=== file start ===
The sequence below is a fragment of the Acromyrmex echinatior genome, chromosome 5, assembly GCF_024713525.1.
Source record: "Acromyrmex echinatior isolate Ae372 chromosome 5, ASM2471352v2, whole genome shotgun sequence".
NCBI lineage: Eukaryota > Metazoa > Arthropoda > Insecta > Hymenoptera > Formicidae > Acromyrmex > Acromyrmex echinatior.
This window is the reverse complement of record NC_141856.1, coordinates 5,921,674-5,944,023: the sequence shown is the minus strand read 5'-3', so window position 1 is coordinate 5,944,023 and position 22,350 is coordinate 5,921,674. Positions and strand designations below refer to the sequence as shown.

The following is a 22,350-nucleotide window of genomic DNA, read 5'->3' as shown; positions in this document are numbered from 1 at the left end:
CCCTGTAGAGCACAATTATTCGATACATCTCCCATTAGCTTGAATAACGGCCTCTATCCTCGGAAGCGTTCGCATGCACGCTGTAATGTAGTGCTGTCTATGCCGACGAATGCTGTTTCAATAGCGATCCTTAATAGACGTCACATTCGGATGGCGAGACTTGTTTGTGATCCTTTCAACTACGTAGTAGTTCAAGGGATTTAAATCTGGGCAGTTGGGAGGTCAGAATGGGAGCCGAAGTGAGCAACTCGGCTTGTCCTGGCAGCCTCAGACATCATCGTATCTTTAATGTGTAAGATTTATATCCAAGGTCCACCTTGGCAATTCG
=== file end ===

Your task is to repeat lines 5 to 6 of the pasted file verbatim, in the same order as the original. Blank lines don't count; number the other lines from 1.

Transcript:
The following is a 22,350-nucleotide window of genomic DNA, read 5'->3' as shown; positions in this document are numbered from 1 at the left end:
CCCTGTAGAGCACAATTATTCGATACATCTCCCATTAGCTTGAATAACGGCCTCTATCCTCGGAAGCGTTCGCATGCACGCTGTAATGTAGTGCTGTCTATGCCGACGAATGCTGTTTCAATAGCGATCCTTAATAGACGTCACATTCGGATGGCGAGACTTGTTTGTGATCCTTTCAACTACGTAGTAGTTCAAGGGATTTAAATCTGGGCAGTTGGGAGGTCAGAATGGGAGCCGAAGTGAGCAACTCGGCTTGTCCTGGCAGCCTCAGACATCATCGTATCTTTAATGTGTAAGATTTATATCCAAGGTCCACCTTGGCAATTCG